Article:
A Duxbury, Massachusetts, father experienced the unimaginable last week, when his three young children were murdered in their home. His wife, Lindsay Clancy, was charged with strangling their children.
Sadness, grief and confusion enveloped the town, with many wondering how a mother could possibly kill her kids. Some expressed anger amid such a tragedy. Others, compassion for a mom who was dealing with an unknown “condition,” according to her husband, Patrick Clancy.
Patrick Clancy issued a powerful statement Saturday, saying he has forgiven his wife. His words made national news headlines, with some questioning how he could find room in his broken heart to forgive. Psychologists say forgiveness, even in the most dire situations, is challenging – but it’s possible. And it may not be entirely unexpected under the circumstances. Here’s why.
What happened in Duxbury?
Tragedy struck on Jan. 24 when Lindsay Clancy, 32, allegedly killed her three young children (5-year-old Cora; 3-year-old Dawson; and infant son Callan) before attempting to take her own life. The eldest two children were pronounced dead that night according to the district attorney’s office. The youngest 8-month-old boy died Friday.
Lindsay Clancy is currently facing murder and strangulation charges in connection with their deaths.
Her husband Patrick, who made the 911 call, shared a message through an extended family member, Matthew Glaser, on a GoFundMe for the family. In a profound moment of self-reflection, he asked the public to forgive his wife, as he did.
“A lot of people have said they can’t imagine and they’re right, there’s absolutely nothing that can prepare you,” Patrick wrote. “The shock and pain is excruciating and relentless. I’m constantly reminded of them and with the little sleep I get, I dream about them on repeat. Any parent knows, it’s impossible to understand how much you will love your kids until you have them. The same goes for understanding the devastation of losing them.”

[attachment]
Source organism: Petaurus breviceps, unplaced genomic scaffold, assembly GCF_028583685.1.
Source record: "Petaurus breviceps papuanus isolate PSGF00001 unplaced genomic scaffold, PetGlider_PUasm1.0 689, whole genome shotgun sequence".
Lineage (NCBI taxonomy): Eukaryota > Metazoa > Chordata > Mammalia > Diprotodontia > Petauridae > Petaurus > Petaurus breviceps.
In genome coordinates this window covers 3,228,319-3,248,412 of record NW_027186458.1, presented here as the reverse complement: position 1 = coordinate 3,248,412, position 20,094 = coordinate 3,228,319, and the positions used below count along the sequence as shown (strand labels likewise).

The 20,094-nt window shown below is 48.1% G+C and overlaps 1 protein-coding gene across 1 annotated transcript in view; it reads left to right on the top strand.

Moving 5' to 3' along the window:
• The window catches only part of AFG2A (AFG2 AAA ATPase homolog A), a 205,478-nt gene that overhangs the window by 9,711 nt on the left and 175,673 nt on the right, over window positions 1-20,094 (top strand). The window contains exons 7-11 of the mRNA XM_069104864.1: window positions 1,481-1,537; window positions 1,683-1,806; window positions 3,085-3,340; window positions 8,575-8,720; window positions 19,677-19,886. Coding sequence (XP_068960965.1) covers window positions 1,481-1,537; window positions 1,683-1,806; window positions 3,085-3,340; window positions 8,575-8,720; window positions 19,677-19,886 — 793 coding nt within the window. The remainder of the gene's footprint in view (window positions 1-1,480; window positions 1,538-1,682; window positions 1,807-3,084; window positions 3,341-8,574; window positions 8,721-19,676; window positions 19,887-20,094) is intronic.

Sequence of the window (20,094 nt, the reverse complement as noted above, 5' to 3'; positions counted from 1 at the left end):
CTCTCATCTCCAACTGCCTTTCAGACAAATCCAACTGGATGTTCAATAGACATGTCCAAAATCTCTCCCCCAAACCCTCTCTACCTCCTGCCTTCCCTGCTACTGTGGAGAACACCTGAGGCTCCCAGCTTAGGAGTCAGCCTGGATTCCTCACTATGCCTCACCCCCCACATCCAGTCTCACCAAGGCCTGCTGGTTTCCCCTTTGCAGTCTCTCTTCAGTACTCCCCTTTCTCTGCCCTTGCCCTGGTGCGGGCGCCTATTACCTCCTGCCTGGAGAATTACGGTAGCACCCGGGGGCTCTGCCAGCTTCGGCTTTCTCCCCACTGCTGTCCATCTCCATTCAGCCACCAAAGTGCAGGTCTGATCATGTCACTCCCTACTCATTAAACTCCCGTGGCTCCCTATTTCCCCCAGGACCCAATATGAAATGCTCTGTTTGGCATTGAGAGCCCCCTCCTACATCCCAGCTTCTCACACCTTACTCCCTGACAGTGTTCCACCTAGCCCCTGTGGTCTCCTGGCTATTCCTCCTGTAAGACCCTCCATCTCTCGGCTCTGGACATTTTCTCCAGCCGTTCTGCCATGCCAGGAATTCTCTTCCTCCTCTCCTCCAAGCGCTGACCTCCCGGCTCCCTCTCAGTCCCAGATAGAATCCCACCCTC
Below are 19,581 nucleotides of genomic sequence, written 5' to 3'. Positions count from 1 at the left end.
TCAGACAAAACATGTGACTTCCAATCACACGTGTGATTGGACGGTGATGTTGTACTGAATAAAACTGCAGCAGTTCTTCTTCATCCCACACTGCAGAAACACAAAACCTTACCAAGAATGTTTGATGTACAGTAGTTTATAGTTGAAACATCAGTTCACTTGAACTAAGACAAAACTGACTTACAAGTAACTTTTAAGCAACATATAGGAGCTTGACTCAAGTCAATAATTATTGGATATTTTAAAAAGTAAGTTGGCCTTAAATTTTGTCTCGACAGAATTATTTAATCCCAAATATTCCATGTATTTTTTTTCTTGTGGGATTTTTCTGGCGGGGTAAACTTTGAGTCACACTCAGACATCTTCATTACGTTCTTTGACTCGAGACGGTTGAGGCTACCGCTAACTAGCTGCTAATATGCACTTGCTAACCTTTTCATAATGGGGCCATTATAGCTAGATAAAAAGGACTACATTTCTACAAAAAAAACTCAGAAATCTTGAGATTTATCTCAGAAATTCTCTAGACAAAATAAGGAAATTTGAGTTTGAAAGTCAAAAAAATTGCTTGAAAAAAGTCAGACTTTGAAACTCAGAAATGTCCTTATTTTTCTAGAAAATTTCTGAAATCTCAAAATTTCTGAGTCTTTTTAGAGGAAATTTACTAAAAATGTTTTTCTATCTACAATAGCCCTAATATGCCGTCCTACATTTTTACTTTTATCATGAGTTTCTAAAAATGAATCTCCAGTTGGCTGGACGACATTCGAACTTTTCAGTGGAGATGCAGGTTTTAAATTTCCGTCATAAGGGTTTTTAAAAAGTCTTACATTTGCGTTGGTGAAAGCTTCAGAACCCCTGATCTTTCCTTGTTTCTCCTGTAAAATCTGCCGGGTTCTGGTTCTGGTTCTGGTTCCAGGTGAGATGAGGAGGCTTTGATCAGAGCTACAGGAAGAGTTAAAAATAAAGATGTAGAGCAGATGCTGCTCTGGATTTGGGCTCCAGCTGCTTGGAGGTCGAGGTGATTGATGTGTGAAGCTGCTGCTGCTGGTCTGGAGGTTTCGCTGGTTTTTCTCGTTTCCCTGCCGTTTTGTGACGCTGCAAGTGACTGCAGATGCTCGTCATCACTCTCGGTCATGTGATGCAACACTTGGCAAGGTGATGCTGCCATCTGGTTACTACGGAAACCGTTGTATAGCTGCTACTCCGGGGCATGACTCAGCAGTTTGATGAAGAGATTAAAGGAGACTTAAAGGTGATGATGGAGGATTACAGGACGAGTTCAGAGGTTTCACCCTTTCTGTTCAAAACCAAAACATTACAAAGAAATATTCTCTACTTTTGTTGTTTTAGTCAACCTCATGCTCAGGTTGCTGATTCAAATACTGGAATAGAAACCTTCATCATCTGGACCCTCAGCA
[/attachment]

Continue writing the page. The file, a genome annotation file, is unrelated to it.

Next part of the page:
He added he hopes people will “find it deep within yourselves to forgive Lindsay, as I have.”
“The real Lindsay was generously loving and caring towards everyone – me, our kids, family, friends… The very fibers of her soul are loving. All I wish for her now is that she can somehow find peace.”
More:Patrick Clancy asks forgiveness for wife in heartbreaking post
How is forgiveness possible?
To forgive someone does not mean to absolve them of guilt or immediately embark on a path of happiness. It’s a slow process and typically unusual to get to that phase as quickly as this grieving father did.
But forgiving someone is more for yourself than them, according to psychologist Fred Luskin, who directs Stanford University’s Forgiveness projects. A 2020 study also found that compared to revenge, forgiveness is a more empowering tool for coping with the burden of emotional baggage.
“Sometimes, it can be a form of avoidance,” Luskin says. “To rush through the grieving process, to circumvent it and go right to forgiveness…”
Luskin explains, “Everybody has their own unique style for dealing with tragedy and loss, and that can include releasing someone we love from blame, and releasing yourself from bitterness.”
Why is it so hard to forgive?
Contributing: Mary Whitfill, The Patriot Ledger